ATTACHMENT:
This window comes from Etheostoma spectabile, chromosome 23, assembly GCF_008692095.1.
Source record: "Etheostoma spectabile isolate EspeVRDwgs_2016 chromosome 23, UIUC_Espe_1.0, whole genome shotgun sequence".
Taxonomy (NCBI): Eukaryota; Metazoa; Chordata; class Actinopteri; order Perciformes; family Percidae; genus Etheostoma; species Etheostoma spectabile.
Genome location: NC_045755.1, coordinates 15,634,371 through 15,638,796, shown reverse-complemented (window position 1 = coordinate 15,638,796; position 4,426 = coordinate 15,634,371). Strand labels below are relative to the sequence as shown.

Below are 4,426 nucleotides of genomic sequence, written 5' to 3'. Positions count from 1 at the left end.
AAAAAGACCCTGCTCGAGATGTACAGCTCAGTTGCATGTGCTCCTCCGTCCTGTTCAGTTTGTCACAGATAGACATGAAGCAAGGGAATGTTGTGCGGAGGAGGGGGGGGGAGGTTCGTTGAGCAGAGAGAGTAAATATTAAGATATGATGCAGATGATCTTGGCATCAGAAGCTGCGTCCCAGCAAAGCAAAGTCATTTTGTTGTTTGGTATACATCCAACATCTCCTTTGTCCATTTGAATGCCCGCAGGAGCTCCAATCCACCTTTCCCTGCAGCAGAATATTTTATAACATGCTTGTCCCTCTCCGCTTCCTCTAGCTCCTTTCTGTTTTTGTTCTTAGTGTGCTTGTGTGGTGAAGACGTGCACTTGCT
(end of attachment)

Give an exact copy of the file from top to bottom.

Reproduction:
This window comes from Etheostoma spectabile, chromosome 23, assembly GCF_008692095.1.
Source record: "Etheostoma spectabile isolate EspeVRDwgs_2016 chromosome 23, UIUC_Espe_1.0, whole genome shotgun sequence".
Taxonomy (NCBI): Eukaryota; Metazoa; Chordata; class Actinopteri; order Perciformes; family Percidae; genus Etheostoma; species Etheostoma spectabile.
Genome location: NC_045755.1, coordinates 15,634,371 through 15,638,796, shown reverse-complemented (window position 1 = coordinate 15,638,796; position 4,426 = coordinate 15,634,371). Strand labels below are relative to the sequence as shown.

Below are 4,426 nucleotides of genomic sequence, written 5' to 3'. Positions count from 1 at the left end.
AAAAAGACCCTGCTCGAGATGTACAGCTCAGTTGCATGTGCTCCTCCGTCCTGTTCAGTTTGTCACAGATAGACATGAAGCAAGGGAATGTTGTGCGGAGGAGGGGGGGGGAGGTTCGTTGAGCAGAGAGAGTAAATATTAAGATATGATGCAGATGATCTTGGCATCAGAAGCTGCGTCCCAGCAAAGCAAAGTCATTTTGTTGTTTGGTATACATCCAACATCTCCTTTGTCCATTTGAATGCCCGCAGGAGCTCCAATCCACCTTTCCCTGCAGCAGAATATTTTATAACATGCTTGTCCCTCTCCGCTTCCTCTAGCTCCTTTCTGTTTTTGTTCTTAGTGTGCTTGTGTGGTGAAGACGTGCACTTGCT